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Findings from the National Student Drugs Survey, due to be published in full in September, show that in less than two hours, students can gain access to potentially harmful prescription medicines.
Around 6 per cent reported using non-prescribed opioids, codeine and/or morphine, while almost 12 per cent had used Xanax or zopiclone in the past 12 months. Over 13 per cent had used diazepam D5 or D10 in the past 12 months.
Approximately 44 per cent of respondents had used MDMA in the past 12 months and over 48 per cent had used cannabis.
More than 2,700 third-level students across Ireland responded to the survey, conducted between October and December 2014.
Mr Tim Bingham, co-author of the survey and independent drugs researcher, also warned that there are huge amounts of counterfeit medicines in circulation.
He cited ‘fat-burners’ or image-enhancing drugs as being of particular concern and warned that they are putting lives at risk. The data gathered by the study suggests there may be a link between Christmas and the use of fat-burners, but Mr Bingham stressed further research is required.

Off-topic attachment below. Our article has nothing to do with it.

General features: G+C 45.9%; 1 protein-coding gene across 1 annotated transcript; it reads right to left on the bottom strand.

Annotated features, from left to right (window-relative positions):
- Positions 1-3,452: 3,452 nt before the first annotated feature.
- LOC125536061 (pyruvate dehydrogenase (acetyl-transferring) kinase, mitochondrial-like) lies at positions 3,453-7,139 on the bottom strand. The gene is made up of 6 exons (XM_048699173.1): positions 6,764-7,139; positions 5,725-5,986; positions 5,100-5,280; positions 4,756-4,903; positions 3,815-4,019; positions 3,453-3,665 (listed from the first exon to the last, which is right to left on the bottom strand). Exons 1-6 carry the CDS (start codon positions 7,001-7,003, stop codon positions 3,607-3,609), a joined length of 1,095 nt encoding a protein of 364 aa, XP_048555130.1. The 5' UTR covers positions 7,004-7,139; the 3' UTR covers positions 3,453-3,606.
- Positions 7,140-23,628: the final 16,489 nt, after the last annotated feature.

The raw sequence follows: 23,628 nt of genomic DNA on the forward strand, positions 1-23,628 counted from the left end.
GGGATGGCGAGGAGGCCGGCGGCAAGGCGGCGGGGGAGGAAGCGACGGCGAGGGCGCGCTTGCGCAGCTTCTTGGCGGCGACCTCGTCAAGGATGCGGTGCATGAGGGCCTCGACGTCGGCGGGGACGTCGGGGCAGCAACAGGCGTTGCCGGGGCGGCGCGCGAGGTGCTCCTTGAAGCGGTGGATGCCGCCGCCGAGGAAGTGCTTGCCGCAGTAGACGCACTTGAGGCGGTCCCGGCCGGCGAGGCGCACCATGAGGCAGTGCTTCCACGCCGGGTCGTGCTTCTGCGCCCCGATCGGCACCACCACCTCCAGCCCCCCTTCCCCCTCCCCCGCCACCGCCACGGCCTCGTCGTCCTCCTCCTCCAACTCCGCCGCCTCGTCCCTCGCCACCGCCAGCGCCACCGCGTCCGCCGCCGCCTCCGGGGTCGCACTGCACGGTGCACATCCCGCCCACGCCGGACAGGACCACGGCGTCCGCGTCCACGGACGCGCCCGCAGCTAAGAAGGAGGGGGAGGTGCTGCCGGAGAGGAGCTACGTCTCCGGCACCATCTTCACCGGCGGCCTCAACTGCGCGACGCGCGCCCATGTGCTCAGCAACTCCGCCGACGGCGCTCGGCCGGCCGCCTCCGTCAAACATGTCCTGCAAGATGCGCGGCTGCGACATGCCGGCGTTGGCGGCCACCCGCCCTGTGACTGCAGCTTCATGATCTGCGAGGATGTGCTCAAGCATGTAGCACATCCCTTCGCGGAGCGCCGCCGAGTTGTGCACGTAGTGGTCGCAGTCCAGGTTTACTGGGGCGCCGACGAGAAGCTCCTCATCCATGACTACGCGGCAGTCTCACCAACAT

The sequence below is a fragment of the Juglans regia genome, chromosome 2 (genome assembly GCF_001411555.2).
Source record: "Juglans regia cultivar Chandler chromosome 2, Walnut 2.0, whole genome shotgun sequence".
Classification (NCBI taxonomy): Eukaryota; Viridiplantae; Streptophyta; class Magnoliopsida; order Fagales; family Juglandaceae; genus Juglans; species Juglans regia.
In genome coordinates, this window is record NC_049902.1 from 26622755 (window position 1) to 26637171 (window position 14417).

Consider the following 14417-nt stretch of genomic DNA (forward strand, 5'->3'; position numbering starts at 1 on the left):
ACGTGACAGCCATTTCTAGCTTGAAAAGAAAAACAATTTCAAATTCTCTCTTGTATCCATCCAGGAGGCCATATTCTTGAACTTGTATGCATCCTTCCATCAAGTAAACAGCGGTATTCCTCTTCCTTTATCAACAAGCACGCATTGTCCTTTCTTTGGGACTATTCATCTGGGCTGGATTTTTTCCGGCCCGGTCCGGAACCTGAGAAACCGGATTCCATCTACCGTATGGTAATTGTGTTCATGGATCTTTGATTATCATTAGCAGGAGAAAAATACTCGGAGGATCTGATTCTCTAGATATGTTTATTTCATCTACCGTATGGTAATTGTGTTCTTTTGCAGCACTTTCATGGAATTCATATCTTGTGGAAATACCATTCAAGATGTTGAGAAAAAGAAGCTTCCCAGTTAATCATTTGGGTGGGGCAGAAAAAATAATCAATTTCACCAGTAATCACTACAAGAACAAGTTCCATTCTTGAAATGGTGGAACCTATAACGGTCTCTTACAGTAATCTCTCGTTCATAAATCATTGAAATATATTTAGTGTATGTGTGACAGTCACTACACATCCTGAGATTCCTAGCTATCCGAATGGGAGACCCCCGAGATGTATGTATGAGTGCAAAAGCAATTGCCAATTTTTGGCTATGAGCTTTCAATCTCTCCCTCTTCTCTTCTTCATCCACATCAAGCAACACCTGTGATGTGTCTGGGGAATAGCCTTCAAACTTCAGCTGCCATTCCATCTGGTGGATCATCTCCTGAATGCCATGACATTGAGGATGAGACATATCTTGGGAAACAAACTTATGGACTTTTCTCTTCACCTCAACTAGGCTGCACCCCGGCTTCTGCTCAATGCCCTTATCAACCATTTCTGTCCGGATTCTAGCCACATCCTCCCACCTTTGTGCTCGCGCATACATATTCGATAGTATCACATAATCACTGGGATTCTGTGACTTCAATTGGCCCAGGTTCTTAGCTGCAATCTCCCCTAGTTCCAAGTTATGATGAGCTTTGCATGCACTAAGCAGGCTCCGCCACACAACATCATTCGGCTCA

According to Mr Bingham, the interchangeability of the drug marketplace makes it difficult to curb the use of counterfeit and falsified medicines.
“It’s a very difficult issue and a catch 22 situation. If a particular substance is taken off the street there will be something else to replace it. We need to ask what is going to replace this product,’ he explained.
For instance, he noted that pregabalin, an anti-seizure drug, is now becoming a substitute for benzodiazepines in other jurisdictions, but not necessarily in Ireland yet.
In May, the Health Products Regulatory Authority (HPRA) announced a young student had died after taking diet pills sourced online, which contained dinitrophenol (DNP).
See feature ‘Fake medicines, real dangers’